What I claim is-- 1. A multipolar polyphase generator having an armature provided with a number of radial poles which is one more or less than a multiple of the number of pairs of poles in the field-magnet, a closed coil on said armature and leads connected to said cell at equidistant points, substantially as described.
2. In a multipolar generator having a radial-pole armature, a closed winding making a complete circuit around the armature a number of times equal to the integer nearest to the quotient obtained by dividingthc numberoi' armature-poles by one-half the number of field-magnet poles, and leads connected at equidistant points to said winding, substantially as described.
3. The combination with a multipolar fieldmagnet, of a closed coil, radial-pole armature and multiphase-circuit leads connected to the armature-winding at points symmetrically situated around said armature, substantially as described.
4. In a multiphase generator, a closed-coil radial-pole armature having, all the poles Wound in the same direction, the leads for the multiphase circuits being connected to said winding at equidistant points, substantially as described.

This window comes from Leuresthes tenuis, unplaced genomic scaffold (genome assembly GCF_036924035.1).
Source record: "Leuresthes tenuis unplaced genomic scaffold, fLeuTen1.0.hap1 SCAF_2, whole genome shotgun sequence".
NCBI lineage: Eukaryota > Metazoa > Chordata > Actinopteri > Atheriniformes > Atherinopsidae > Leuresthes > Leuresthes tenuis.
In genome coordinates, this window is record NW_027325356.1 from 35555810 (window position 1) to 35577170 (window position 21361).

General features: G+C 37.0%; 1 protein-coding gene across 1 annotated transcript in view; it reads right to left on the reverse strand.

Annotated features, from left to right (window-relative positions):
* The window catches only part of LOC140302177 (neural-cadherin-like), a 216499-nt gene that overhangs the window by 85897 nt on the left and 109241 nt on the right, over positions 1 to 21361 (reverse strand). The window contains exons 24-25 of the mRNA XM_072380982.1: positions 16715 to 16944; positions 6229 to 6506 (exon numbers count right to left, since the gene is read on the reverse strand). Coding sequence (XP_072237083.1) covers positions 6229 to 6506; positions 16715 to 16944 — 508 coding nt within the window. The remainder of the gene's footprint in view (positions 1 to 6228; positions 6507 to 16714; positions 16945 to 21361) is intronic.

5. In an alternating-current generator a closed-coil radial-pole armature having all its poles Wound in the same direction, the Wire being Wound so as to skip alternate poles, substantially as described.
6. In a multipolar multiphase generator, an armature having a number of radial poles differing from the number of field-magnet poles by one, substantially as described.
7. In a multipolar multiphase generator, a radial-pole armature having one more pole than the field-magnet of the generator, substantially as described.
8. In a multipolar alternating-current generator, a radial-pole armature having all its poles Wound in the same direction, said Wind ing making two complete circuits of the armature and being closed upon itself, substantially as described.
In testimony whereof I have hereunto subscribed my name this 27th day of June, A. D.
BENJ. G. LAMME. Witnesses:
Ms. W. SMITH, HAROLD S. MACKAYE.
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Cited By (1)

* Cited by examiner, † Cited by third party
Publication number Priority date Publication date Assignee Title
US5912515A (en) * 1995-08-23 1999-06-15 U.S. Philips Corporation Motor with motor parts which are movable relative to one another

Cited By (1)

* Cited by examiner, † Cited by third party
Publication number Priority date Publication date Assignee Title
US5912515A (en) * 1995-08-23 1999-06-15 U.S. Philips Corporation Motor with motor parts which are movable relative to one another